On 4 June 1989, Chinese troops fired randomly into a crowd of tens of thousands gathered in Beijing's huge central Tiananmen Square as part of a nonviolent, pro-democracy protest. Bodies were quickly burned and blood stains washed away to cover up the extent of the atrocity. The exact number of victims will probably never be known, but estimates range anywhere from 2,000 to 5,000 killed, with thousands more injured. Witnesses said that young teenagers were among the victims, most of whom, however, were university students. Veteran China-watcher Gordon G. Chang called it "state-sanctioned murder."

Another American Sinologist, Steven W. Mosher, wrote one year later in his "China Misperceived" that "for seven weeks in the spring of 1989, the world was treated to a spectacular show of defiance against the Chinese Communist regime and its aging leaders. By the end of May, a million or more people were surging through the streets of Beijing in protest of corruption, bureaucracy, and dictatorship. Never before had so many people gathered in the streets of Beijing." In the weeks leading up to the massacre, the authorities said they would not use force to end the demonstration, which added to the shock when the violence was finally unleashed. Veteran China-watcher Gordon G. Chang called it "state-sanctioned murder."

The protest was sparked by the death in April 1989 of Hu Yaobang, a former Chinese Communist Party (CCP) general secretary, who had been ousted in 1987 by China's most powerful leader, Deng Xiaoping, for being too reformist. Ironically, Hu's successor, Zhao Ziyang, was himself sacked by Deng in 1989 for being too sympathetic to the pro-democracy protesters.

After the Tiananmen massacre, the students and other intellectuals who made up the bulk of the protesters were stunned into silence. Many went underground, emigrated, became cynical, or just stayed clear of politics. Instead, the main impact of "Tiananmen," as the protest and crackdown came to be known abroad, was felt in the ruling elite.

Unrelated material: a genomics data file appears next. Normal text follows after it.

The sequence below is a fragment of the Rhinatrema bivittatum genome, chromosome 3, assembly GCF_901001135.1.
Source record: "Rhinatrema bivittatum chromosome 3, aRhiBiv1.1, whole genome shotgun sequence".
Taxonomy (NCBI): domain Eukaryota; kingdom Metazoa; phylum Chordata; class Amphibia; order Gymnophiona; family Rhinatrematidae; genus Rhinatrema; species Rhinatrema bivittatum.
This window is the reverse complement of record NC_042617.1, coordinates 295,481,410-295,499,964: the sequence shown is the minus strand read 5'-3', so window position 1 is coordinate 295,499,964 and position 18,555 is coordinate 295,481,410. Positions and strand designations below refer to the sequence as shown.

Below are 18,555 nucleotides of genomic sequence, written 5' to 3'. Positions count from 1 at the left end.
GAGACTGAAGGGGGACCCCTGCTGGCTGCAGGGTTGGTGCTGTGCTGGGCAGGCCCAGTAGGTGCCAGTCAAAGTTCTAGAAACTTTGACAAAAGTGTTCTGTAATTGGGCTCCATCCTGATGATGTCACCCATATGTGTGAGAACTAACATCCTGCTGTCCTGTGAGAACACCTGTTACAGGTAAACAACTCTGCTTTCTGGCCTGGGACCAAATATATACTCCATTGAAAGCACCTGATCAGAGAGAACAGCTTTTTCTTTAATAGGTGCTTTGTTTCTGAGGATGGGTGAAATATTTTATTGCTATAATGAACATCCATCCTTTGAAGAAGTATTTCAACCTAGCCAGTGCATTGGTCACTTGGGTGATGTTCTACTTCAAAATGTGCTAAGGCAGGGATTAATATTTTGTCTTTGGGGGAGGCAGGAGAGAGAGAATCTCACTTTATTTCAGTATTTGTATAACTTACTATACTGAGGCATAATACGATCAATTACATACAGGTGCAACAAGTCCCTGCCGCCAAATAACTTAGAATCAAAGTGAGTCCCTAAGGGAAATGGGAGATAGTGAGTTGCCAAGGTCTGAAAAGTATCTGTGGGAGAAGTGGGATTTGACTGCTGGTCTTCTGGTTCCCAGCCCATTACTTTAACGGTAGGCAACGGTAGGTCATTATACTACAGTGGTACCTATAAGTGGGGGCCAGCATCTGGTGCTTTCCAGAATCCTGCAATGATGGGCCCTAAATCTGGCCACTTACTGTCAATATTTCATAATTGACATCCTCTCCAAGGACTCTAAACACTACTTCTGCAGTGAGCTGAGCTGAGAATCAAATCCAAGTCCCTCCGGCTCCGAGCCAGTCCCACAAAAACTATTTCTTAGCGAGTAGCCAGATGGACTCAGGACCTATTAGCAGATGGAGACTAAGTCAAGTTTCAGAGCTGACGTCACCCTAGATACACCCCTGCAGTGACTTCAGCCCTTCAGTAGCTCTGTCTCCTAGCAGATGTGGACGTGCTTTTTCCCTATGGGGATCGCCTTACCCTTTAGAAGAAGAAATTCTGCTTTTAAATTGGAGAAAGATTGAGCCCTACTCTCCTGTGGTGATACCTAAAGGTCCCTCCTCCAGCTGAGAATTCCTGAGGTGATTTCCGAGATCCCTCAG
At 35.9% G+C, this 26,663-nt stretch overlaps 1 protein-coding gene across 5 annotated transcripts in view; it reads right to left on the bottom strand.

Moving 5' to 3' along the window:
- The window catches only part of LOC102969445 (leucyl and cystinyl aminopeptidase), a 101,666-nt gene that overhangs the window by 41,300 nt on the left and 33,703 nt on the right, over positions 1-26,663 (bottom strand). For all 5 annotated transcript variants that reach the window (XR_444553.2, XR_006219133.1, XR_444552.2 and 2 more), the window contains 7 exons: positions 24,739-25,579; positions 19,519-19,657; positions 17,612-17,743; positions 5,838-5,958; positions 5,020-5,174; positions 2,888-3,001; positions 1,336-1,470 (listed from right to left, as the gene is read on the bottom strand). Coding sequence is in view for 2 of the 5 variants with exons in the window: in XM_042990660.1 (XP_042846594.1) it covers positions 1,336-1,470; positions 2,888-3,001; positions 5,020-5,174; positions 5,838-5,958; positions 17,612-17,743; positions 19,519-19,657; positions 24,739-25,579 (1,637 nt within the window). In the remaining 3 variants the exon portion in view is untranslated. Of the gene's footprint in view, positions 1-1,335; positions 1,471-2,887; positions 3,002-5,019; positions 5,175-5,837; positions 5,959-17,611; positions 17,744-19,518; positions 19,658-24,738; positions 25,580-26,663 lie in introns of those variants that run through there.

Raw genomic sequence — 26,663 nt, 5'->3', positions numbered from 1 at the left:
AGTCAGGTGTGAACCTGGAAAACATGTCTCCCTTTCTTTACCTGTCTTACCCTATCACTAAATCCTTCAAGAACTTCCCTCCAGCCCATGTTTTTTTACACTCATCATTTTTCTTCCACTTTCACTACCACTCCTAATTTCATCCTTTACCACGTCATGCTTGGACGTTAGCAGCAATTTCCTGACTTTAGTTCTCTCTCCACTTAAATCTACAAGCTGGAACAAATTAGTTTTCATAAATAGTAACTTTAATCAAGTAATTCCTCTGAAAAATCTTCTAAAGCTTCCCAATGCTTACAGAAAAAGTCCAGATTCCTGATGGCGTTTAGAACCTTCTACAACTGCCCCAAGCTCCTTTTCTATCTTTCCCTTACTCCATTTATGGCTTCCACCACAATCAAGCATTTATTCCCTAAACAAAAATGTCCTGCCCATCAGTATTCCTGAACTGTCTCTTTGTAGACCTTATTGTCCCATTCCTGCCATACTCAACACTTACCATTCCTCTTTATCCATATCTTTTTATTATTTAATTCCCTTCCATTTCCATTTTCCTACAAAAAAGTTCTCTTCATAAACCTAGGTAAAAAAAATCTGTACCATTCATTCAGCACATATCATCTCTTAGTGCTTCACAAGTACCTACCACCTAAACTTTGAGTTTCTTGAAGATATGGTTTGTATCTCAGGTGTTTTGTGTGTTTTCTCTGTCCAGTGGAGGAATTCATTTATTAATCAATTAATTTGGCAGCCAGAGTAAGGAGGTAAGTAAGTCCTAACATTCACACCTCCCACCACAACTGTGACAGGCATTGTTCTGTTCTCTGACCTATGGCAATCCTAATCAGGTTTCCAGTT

Leadership Split

The essence of the problem was that Deng launched a reform program in 1978 aimed at modernizing the economy and the military and "opening to the outside world" while retaining the rule of the Leninist CCP. The leadership was faction-ridden, with some elements urging more reforms and others fearing that the essence of communist orthodoxy was being corrupted by the reform process. In the course of the 1980s, Deng launched two noisy but largely ineffective ideological campaigns aimed at reinforcing the role of party doctrine, but the economic reforms were never really halted.

The Tiananmen protests, however, brought matters to a head within the leadership. At a time when communism was dying in Eastern Europe and under threat in the Soviet Union, party hard-liners epitomized by Prime Minister Li Peng took an "I told you so" attitude and demanded a tough line against those perceived as challenging the CCP's monopoly on political power. Within the party, Tiananmen strengthened the hand of the hard-liners not only against Zhao and other reformists but also against Deng himself, who had hitherto overseen a balancing act between the various CCP factions.

The CCP's course was not clarified until 1992, when the reform course again went into the ascendancy, but only after damage had been done to the regime's credibility at home and abroad. In many ways, relations between the authorities and society today continue to be plagued by the contradiction inherent in promoting economic reforms and the "opening to the outside world" on the one hand and maintaining Leninist party rule on the other.